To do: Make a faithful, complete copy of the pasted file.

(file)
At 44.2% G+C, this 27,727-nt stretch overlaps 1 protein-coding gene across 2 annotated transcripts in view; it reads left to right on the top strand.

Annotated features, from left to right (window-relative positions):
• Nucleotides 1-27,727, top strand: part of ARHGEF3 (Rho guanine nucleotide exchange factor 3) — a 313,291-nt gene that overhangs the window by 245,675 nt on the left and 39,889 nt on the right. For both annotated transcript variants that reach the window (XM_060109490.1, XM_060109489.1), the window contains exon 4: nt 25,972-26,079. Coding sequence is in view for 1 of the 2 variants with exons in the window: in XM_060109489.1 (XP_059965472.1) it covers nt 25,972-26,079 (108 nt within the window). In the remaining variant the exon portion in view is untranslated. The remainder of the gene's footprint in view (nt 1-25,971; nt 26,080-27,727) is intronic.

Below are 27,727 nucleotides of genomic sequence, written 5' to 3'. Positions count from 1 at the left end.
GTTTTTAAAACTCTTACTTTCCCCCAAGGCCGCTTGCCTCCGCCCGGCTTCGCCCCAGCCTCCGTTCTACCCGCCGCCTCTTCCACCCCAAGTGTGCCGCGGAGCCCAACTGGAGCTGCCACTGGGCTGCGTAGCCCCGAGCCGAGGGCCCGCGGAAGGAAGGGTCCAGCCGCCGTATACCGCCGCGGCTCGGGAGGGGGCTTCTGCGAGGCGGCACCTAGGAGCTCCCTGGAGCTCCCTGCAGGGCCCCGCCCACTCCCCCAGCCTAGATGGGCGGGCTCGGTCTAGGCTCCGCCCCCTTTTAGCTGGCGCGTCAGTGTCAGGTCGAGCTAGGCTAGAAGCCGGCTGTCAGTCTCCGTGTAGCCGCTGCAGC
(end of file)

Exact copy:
At 44.2% G+C, this 27,727-nt stretch overlaps 1 protein-coding gene across 2 annotated transcripts in view; it reads left to right on the top strand.

Annotated features, from left to right (window-relative positions):
• Nucleotides 1-27,727, top strand: part of ARHGEF3 (Rho guanine nucleotide exchange factor 3) — a 313,291-nt gene that overhangs the window by 245,675 nt on the left and 39,889 nt on the right. For both annotated transcript variants that reach the window (XM_060109490.1, XM_060109489.1), the window contains exon 4: nt 25,972-26,079. Coding sequence is in view for 1 of the 2 variants with exons in the window: in XM_060109489.1 (XP_059965472.1) it covers nt 25,972-26,079 (108 nt within the window). In the remaining variant the exon portion in view is untranslated. The remainder of the gene's footprint in view (nt 1-25,971; nt 26,080-27,727) is intronic.

Below are 27,727 nucleotides of genomic sequence, written 5' to 3'. Positions count from 1 at the left end.
GTTTTTAAAACTCTTACTTTCCCCCAAGGCCGCTTGCCTCCGCCCGGCTTCGCCCCAGCCTCCGTTCTACCCGCCGCCTCTTCCACCCCAAGTGTGCCGCGGAGCCCAACTGGAGCTGCCACTGGGCTGCGTAGCCCCGAGCCGAGGGCCCGCGGAAGGAAGGGTCCAGCCGCCGTATACCGCCGCGGCTCGGGAGGGGGCTTCTGCGAGGCGGCACCTAGGAGCTCCCTGGAGCTCCCTGCAGGGCCCCGCCCACTCCCCCAGCCTAGATGGGCGGGCTCGGTCTAGGCTCCGCCCCCTTTTAGCTGGCGCGTCAGTGTCAGGTCGAGCTAGGCTAGAAGCCGGCTGTCAGTCTCCGTGTAGCCGCTGCAGC